I am curious to know why the Q7 creates more venomous comments than say a Range Rover/Range Rover Sport - are we all shocked that "friends of the earth" germans could design such a vehicle? is it really that ugly? or was it just born at the wrong time?

15 May 2009

I think to some extent you're right Jon- it came out a little too late for this country at least- Problem is, its not built for our market, its built for Americans and Arabic countries where roads are wider, fuel was/is cheap.

But here in this corner of Europe, with narrow roads, expensive petrol and a general dislike for gaudy brashyness it doesn't fit in. The front of it is so high it has three tiers of lights- its near like a cliff face, it doesn't hide its bulk as well as a Range Rover which in comparison looks elegant and pared down. People get the impression you're gonna get mowed down in one- which nearly happened to me a few yrs back on a country road in another version of that platform- the VW Touareg- In fact all the vehicles derived from that platform are behemoths- the Cayenne,Touareg, Q7. and all equally disliked at least by me for their size not because of the fact its a 4wd- It's purely because out of context, on narrow roads and tight places in towns , cities, country roads they're a bit of a pain.

15 May 2009

[quote jonfortwo]I am curious to know why the Q7 creates more venomous comments than say a Range Rover/Range Rover Sport [/quote]

The problem with the Q7 is that it has no redeeming features. It's over-sized, ugly, isn't great on road or off road.

As i posted elsewhere I recently drove a RR tdv8 on and off road. It had a better ride on a rutted mountain road than the Q7 I have been in did on road. It was also comfortable, refined, wafted along, had a great v8 burble and was easy to drive/park without feeling cumbersome. Same went for the RR Sport which was a bit louder (in a good V8 way), firmer damped and quicker.

The only downsides i could think of for both cars was the price and the footballer image of the RR Sport.

Even the X6 has the redeeming feature of being a good drive whatever you think of the looks/concept.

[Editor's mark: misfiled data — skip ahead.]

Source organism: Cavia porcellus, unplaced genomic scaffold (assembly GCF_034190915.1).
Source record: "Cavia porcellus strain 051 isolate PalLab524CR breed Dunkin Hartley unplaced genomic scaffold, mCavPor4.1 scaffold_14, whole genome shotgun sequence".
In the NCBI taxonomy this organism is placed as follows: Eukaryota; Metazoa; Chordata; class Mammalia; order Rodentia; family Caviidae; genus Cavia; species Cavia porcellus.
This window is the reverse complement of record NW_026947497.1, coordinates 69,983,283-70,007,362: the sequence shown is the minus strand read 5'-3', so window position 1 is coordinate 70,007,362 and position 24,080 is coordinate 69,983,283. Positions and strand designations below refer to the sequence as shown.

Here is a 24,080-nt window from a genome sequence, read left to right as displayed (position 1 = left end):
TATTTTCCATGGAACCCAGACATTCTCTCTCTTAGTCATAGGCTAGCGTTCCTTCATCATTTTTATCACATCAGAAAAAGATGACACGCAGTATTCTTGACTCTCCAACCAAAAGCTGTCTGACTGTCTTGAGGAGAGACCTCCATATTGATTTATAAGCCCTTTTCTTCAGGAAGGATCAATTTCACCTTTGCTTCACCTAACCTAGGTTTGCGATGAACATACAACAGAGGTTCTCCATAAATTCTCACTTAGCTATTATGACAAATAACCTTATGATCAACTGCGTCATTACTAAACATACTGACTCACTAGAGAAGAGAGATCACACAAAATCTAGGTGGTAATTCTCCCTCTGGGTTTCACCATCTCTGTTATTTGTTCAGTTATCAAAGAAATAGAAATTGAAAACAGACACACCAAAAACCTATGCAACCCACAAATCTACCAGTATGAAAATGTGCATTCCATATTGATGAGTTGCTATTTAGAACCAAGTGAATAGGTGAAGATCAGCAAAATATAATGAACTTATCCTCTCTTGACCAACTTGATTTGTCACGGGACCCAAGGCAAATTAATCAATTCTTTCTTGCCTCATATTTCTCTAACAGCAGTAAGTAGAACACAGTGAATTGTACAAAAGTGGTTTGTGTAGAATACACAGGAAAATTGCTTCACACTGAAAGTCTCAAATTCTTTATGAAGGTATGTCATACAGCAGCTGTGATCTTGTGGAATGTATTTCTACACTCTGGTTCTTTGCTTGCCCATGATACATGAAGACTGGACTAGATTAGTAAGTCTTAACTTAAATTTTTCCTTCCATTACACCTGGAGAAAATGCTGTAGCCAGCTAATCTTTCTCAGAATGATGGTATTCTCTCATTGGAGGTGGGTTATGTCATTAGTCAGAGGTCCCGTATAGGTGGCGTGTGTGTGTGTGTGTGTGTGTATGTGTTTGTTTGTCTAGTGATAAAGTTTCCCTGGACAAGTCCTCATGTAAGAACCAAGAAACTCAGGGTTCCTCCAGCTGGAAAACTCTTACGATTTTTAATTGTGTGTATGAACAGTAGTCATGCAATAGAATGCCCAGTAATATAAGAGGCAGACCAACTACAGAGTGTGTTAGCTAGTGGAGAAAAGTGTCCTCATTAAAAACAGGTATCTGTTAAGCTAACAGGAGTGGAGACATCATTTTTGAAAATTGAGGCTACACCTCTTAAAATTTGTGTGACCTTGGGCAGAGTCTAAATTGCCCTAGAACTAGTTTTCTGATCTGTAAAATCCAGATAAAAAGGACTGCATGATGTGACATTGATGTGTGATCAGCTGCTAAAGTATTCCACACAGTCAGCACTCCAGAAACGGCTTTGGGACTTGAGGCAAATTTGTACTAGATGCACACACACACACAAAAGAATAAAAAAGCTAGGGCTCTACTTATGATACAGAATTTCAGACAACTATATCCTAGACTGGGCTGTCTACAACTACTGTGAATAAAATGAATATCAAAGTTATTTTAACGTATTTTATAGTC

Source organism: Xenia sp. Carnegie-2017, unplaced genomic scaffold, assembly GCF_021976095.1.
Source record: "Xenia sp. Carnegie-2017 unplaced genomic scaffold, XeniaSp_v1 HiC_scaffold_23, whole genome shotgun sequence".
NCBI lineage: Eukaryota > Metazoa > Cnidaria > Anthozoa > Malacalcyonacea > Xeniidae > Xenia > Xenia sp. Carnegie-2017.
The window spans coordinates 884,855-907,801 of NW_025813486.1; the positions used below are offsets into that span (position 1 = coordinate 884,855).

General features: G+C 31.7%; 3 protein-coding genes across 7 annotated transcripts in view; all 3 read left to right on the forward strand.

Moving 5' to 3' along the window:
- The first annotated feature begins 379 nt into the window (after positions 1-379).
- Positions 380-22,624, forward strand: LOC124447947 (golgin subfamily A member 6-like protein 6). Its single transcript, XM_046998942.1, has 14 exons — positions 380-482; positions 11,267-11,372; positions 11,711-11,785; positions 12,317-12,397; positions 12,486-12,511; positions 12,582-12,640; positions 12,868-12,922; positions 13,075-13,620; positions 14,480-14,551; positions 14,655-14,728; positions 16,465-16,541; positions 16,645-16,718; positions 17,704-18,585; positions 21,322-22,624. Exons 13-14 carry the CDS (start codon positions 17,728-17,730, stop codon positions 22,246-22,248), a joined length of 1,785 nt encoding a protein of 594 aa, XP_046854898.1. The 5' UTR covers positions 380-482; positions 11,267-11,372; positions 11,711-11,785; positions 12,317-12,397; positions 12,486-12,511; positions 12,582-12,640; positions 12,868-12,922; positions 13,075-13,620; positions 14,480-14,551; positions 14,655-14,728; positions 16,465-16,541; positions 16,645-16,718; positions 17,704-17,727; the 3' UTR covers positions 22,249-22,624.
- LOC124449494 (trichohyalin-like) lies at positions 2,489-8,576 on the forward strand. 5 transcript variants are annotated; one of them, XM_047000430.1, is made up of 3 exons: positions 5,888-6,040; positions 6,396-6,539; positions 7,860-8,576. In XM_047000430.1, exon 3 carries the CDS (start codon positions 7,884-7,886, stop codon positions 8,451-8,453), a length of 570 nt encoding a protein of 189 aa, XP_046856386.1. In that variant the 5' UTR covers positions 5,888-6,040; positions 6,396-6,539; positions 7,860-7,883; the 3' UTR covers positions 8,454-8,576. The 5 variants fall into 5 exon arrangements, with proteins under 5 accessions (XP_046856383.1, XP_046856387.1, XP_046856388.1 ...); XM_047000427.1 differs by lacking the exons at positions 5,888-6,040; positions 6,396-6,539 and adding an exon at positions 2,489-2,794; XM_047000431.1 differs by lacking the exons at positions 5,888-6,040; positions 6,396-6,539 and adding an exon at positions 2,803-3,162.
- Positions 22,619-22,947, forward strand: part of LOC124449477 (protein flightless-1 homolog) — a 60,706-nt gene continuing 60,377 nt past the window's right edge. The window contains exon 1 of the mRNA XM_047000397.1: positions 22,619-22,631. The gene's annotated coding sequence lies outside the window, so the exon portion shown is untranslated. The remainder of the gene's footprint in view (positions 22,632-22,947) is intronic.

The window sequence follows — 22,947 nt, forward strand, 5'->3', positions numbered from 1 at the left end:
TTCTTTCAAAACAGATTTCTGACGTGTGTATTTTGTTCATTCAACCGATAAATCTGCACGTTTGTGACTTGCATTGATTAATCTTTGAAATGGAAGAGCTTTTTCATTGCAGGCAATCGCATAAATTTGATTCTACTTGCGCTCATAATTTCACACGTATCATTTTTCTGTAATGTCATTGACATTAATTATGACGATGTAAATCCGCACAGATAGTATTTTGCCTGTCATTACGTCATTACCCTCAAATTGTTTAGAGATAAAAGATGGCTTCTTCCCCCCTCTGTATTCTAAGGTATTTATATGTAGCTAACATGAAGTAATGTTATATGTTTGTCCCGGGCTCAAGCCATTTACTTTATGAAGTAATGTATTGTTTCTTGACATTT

15 May 2009

[quote jonfortwo]I am curious to know why the Q7 creates more venomous comments than say a Range Rover/Range Rover Sport - are we all shocked that "friends of the earth" germans could design such a vehicle? is it really that ugly? or was it just born at the wrong time[/quote] Most of the Range Rover product range is gross too, especially the Sport, which seems to be the default choice of the wannabe nouveau riche.

15 May 2009

Agree with Robert about the Q7 it is one for the white sock brigade. It is also the fact that it is terribly packaged as many reviews testify. Saw the 2003 Pikes peak concept that spawned the Q7 at the Audi forum couple of months back and my tour guide explained that when the CEO drove it the electric locks failed and locked him in! Had to break the tailgate to release him. This car is so antisocial it traps the man who commissioned it!

17 May 2009

[quote RobotBoogie][quote jonfortwo]I am curious to know why the Q7 creates more venomous comments than say a Range Rover/Range Rover Sport - are we all shocked that "friends of the earth" germans could design such a vehicle? is it really that ugly? or was it just born at the wrong time[/quote] Most of the Range Rover product range is gross too, especially the Sport, which seems to be the default choice of the wannabe nouveau riche.[/quote]

Agreee with this.

The Q7 / RR brigade come over as being over-sized for our roads and intimidating, especially when you have them 2" from your rear bumper.

Recently they can be found parked on the pavement outside our local bank, forcing pedestrians to walk in the road. It seems that the parking spaces provided are too small for these vehicles, and the drivers are too important/lazy to go find a space elsewhere.